1.0       INTRODUCTION                                                  

1.1       Background of Study

Safe drinking water is essential to humans and other lifeforms even though it provides no calories or organic nutrients. Access to safe drinking water has improved over the last decades in almost every part of the world, but approximately one billion people still lack access to safe water and over 2.5 billion lack access to adequate sanitation. However, some observers have estimated that by 2025 more than half of the world population will be facing water-based vulnerability (Kulshreshtha, 2008). A report, issued in November 2009, suggests that by 2030, in some developing regions of the world, water demand will exceed supply by 50%.

Water plays an important role in the world economy. Approximately 70% of the freshwater used by humans goes to agriculture (Baroni et al., 2007). Fishing in salt and fresh water bodies is a major source of food for many parts of the world. Much of long-distance trade of commodities (such as oil and natural gas) and manufactured products is transported by boats through seas, rivers, lakes, and canals. Large quantities of water, ice, and steam are used for cooling and heating, in industry and homes. Water is an excellent solvent for a wide variety of chemical substances; as such it is widely used in industrial processes, and in cooking and washing. Water is also central to many sports and other forms of entertainment, such as swimming, pleasure boating, boat racing, surfing, sport fishing, and diving.

Not only quality but also quantity of domestic water supplies impacts on human health. The review by Esrey and Habicht (2006) of 65 epidemiological studies on the health effects of improved water supplies and sanitation facilities indicates that quantity of water is often more important than quality, particularly in heavily contaminated environments.

The human body has 55% to 78% water depending on body size. The percentage of water observed in different body parts are as – muscular tissues 75%, brain contains 90% water, bones 22%, and blood 83%. Since, water is one of the essential components required to our body, it is important to assess the quality of water, which is being used for household activities as well as consumption whether it is actually reliable and safe for health of the consumers. Water portability refers to the quality of water that can be safe for consumption and use with no risk of adverse health effects.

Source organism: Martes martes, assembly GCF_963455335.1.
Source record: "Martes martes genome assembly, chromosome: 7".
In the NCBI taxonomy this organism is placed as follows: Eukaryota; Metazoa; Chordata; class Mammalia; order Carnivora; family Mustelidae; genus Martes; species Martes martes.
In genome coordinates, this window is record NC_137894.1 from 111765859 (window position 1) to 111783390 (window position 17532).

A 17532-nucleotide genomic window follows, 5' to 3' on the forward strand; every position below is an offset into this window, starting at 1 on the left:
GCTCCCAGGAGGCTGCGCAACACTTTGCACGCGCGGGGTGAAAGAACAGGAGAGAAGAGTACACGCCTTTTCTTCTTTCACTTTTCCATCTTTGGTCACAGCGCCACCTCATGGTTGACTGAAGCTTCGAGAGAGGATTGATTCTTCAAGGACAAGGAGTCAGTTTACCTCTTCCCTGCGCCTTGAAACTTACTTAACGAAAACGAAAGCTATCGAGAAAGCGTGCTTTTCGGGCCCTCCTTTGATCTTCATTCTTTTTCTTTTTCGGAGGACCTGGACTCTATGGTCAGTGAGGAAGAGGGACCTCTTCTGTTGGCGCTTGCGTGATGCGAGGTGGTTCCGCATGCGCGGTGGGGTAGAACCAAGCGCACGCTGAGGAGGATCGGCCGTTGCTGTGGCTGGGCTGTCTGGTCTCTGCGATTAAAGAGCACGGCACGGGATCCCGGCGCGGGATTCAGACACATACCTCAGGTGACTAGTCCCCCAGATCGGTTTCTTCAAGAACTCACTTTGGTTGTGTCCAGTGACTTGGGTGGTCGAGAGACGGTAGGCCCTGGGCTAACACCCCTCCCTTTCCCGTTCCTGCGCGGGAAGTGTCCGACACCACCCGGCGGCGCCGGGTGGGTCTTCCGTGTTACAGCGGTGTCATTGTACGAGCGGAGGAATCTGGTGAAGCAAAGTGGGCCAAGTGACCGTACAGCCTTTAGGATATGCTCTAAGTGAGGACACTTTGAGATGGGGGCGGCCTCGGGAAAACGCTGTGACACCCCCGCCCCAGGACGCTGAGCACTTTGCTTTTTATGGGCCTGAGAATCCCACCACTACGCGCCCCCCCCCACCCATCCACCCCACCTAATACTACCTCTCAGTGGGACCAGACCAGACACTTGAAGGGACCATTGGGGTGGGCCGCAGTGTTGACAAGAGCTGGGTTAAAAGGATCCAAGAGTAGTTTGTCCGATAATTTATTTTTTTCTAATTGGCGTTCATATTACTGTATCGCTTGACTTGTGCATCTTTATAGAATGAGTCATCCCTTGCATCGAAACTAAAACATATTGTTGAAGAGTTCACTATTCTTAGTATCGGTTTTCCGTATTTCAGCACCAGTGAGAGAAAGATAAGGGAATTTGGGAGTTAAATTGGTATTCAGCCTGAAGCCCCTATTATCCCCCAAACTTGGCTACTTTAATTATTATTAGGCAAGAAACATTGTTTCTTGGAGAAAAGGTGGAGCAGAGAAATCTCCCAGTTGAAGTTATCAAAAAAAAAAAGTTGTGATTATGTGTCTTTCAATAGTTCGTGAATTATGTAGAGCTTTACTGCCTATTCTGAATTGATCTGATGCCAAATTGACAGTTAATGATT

Many studies have been carried out worldwide for checking the quality and safety of drinking water. Kurup et al. (2010) have carried out the microbial and physiochemical analysis of water samples by taking biofilm samples from residential areas in Georgetown, Guyana, discovering the most prevalent species to be Lactobacillus and the least prevalent species to be Salmonella sp. Zvidzai et al. (2007) carried out a study on microbiological assessment of rural drinking water in Zimbabwe.

Smeets et al. (2008) have found that absence of indicator organisms in drinking water does not guarantee microbial safety. Therefore, the water utilities are implementing water safety plans (WSP) to safeguard drinking water quality. Quantitative microbial risk assessment (QMRA) can provide objective quantitative input for Water Safety Plans. Prasai et al. (2007) have evaluated quality of water from different sources (tap, stone spout, tube well and well) from Kathmandu valley by utilizing Heterotrophic plate counts and Coliform counts extensively as basis for regulating microbial quality of drinking water. Regulatory parameters were found to be much above the WHO guideline values. This study showed that most natural water sources are highly contaminated. The detection of pathogenic enteric bacteria in different sources of drinking water depicted for water borne epidemics situations there.

Nagpal et al. (2011) have examined the drinking water for the presence or absence of Salmonella, Citrobacter, E. coli and Vibrio species in the Indira Sagar/Omkeshwar project affected areas and rehabilitation/ resettlement colonies of Sardar project in Madhya Pradesh. Tambekar et al. (2008) revalidated the testing methods for assessing microbial safety of drinking water in the villages of Amrawati district of Maharashtra for using bacteriological analysis with the help of Mutiple Tube fermentation technique to determine most probable number (MPN), Membrane filter techniques, Eijekamn’s test for thermotolerant coliform and Manja’s Rapid hydrogen sulphide test for detection of fecal contaminations in drinking water.